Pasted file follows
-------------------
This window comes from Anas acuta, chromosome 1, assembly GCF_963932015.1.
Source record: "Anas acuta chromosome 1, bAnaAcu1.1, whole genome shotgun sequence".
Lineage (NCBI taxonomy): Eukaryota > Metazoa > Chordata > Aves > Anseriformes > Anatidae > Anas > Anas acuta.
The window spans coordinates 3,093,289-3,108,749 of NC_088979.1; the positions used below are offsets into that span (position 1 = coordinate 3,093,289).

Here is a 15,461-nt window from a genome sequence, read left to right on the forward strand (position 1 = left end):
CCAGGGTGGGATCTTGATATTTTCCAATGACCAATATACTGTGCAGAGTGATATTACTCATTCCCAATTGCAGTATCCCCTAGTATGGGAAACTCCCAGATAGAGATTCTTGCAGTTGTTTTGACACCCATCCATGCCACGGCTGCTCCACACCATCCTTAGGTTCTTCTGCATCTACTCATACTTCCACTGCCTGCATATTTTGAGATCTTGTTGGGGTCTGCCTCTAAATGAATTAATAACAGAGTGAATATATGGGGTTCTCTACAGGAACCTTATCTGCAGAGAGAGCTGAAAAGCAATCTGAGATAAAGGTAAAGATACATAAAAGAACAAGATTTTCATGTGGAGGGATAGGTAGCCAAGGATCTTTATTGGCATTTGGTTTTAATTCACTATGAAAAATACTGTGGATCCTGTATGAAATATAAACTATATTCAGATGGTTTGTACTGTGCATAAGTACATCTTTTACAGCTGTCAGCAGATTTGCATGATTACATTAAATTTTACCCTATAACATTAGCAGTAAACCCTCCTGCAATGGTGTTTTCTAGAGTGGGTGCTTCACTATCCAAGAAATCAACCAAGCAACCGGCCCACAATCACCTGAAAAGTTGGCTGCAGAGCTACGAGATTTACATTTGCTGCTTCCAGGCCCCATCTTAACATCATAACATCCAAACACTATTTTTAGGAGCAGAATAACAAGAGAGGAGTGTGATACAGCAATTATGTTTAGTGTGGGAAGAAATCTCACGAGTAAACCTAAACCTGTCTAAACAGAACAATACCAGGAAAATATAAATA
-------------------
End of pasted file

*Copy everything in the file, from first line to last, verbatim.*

This window comes from Anas acuta, chromosome 1, assembly GCF_963932015.1.
Source record: "Anas acuta chromosome 1, bAnaAcu1.1, whole genome shotgun sequence".
Lineage (NCBI taxonomy): Eukaryota > Metazoa > Chordata > Aves > Anseriformes > Anatidae > Anas > Anas acuta.
The window spans coordinates 3,093,289-3,108,749 of NC_088979.1; the positions used below are offsets into that span (position 1 = coordinate 3,093,289).

Here is a 15,461-nt window from a genome sequence, read left to right on the forward strand (position 1 = left end):
CCAGGGTGGGATCTTGATATTTTCCAATGACCAATATACTGTGCAGAGTGATATTACTCATTCCCAATTGCAGTATCCCCTAGTATGGGAAACTCCCAGATAGAGATTCTTGCAGTTGTTTTGACACCCATCCATGCCACGGCTGCTCCACACCATCCTTAGGTTCTTCTGCATCTACTCATACTTCCACTGCCTGCATATTTTGAGATCTTGTTGGGGTCTGCCTCTAAATGAATTAATAACAGAGTGAATATATGGGGTTCTCTACAGGAACCTTATCTGCAGAGAGAGCTGAAAAGCAATCTGAGATAAAGGTAAAGATACATAAAAGAACAAGATTTTCATGTGGAGGGATAGGTAGCCAAGGATCTTTATTGGCATTTGGTTTTAATTCACTATGAAAAATACTGTGGATCCTGTATGAAATATAAACTATATTCAGATGGTTTGTACTGTGCATAAGTACATCTTTTACAGCTGTCAGCAGATTTGCATGATTACATTAAATTTTACCCTATAACATTAGCAGTAAACCCTCCTGCAATGGTGTTTTCTAGAGTGGGTGCTTCACTATCCAAGAAATCAACCAAGCAACCGGCCCACAATCACCTGAAAAGTTGGCTGCAGAGCTACGAGATTTACATTTGCTGCTTCCAGGCCCCATCTTAACATCATAACATCCAAACACTATTTTTAGGAGCAGAATAACAAGAGAGGAGTGTGATACAGCAATTATGTTTAGTGTGGGAAGAAATCTCACGAGTAAACCTAAACCTGTCTAAACAGAACAATACCAGGAAAATATAAATA